Why Do Cats Hate Water? 5 Reasons Behind Your Cat’s Fear Of Water
Domestic cats are well-known for their aversion to water, but not many know why. So why do cats hate water? Is there a scientific explanation behind your feline friends’ hydrophobia?
It’s true that mixing cats and water, more often than not, leads to chaos. But weirdly enough, despite their dislike for it, you’ll also find many cats pawing their water bowl or playing with running or dripping water.
This makes us wonder why our pet cats are so scared of it in the first place. If you’re a pet parent with a cat that hates water, you’ve come to the right page.
Here you’ll discover the whys behind your pet cat’s love-hate relationship with water, if there are cat breeds that actually like water, and more.
Why Do Cats Hate Water?
It’s rare to find cats that like to get wet and enjoy taking a nice dip in the pool or ocean. The most cats do near water is to play with it with their paws, batting it like crazy.
Many cats are indeed fascinated by water, but when it comes to giving your cat a full bath, cats can’t help but go berserk at the sight of a bathtub. And so we ask, why do cats hate water?
While understanding this behavior fully requires more studies, experts suggest five good reasons for your cats' hostility towards this nearly colorless, often tasteless, transparent binary compound known as water.
We can blame your kitty’s aversion to water on evolution. Wild cats, modern cat’s ancestors, lived in dry arid places with arid desert climates, which means rivers and oceans were not a common sight.
In addition, wild cats evolved with poor drinking habits since they get most of their water from their food.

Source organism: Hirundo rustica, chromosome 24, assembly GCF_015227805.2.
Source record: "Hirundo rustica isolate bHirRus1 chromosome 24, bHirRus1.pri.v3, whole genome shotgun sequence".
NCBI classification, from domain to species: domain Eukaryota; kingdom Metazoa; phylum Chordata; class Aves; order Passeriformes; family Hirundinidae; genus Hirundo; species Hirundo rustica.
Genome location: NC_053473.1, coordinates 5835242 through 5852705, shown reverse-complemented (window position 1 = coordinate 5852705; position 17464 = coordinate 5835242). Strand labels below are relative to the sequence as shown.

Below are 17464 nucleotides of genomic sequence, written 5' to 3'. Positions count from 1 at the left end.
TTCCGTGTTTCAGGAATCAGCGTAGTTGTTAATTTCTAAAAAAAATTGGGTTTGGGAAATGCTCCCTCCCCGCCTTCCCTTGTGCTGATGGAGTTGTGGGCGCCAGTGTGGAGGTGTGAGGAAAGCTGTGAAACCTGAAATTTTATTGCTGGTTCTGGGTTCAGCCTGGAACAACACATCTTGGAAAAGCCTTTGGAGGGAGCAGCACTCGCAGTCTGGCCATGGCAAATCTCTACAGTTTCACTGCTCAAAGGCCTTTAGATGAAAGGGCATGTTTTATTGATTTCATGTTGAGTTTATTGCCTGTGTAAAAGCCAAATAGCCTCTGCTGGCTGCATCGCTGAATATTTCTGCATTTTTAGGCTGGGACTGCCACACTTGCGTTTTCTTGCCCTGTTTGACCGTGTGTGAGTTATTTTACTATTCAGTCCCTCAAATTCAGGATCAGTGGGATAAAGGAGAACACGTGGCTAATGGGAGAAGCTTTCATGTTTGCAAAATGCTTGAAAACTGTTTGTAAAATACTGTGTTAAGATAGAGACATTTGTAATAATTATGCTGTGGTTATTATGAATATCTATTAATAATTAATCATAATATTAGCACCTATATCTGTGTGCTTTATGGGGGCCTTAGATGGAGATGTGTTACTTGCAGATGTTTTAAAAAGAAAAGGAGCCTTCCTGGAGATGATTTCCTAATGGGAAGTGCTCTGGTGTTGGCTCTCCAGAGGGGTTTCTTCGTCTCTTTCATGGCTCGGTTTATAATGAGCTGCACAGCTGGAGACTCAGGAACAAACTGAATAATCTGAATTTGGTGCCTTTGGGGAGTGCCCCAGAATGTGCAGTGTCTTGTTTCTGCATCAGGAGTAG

Given their limited exposure to various bodies of water, cats didn’t see the need to look for water sources and learn how to swim, and this characteristic has been passed on to most modern cats.
Makes Them Feel Uncomfortable
Remember how meticulous cats are? Besides taking naps, most domestic cats spend their waking hours grooming, removing all the excess oils in their skin and coat. This makes the coat of your pet fluffy and less water-resistant (unlike dogs).
Given their fastidious nature and non-waterproof fur, you can imagine how your pets will feel when they get their coat wet.
Yes, wet fur makes a cat extremely uncomfortable, and the length of time it takes for it to dry doesn’t help one bit. Besides that, the wet coat also weighs them down – something a nimble predatory animal like your cat doesn’t find amusing.
Loss Of Control
Being the control freaks they are, your pet cat may also feel anxious when things don’t go their way.
Since your pets don’t control the bathing process, your cat may feel distressed and vulnerable. This helps explain why the first reaction of your cat after seeing a bathtub full of water is to scratch their way out of your arms and flee.
Like humans, negative experiences (like being sprayed by water without warning or accidentally falling in a full bathtub) can result in trauma.
If your pet cat or kitten had such a frightening encounter with this element, you could expect your kittens to be scarred for life.
They Can Smell The Chemicals
You might not notice it, but your cat – with its 200 million odor receptors – can sense the chemicals in tap water.
While cats love to get their paws wet while batting the tap water from your bathroom faucet, swimming into a tub filled with chemical-smelling tap water is a major turn-off for them.
Why Cats Paw Their Water
Now that you have an idea why cats hate water, you might be wondering why your cat doesn’t mind getting their paws wet.
Most cats indeed despise taking a bubble bath, but pawing it and seeing the water move seems to satisfy some of them. Why is that?
Cats Prefer Moving Water Over Still Water
For most cats, moving water looks clean and fresh compared to stagnant water. That’s why many cats drink from a running faucet instead of their water bowl.
And if they have no choice but to drink in a bowl, cats tend to paw the water before drinking it to imitate the movement of running water.
The Bowl Doesn’t Fit Your Cat’s Whiskers
Your cat’s whiskers are highly sensitive. As such, a narrow bowl that does not have enough space for your cat’s whiskers will make your cat uneasy. That’s why cats will start pawing the water and lick their paws instead.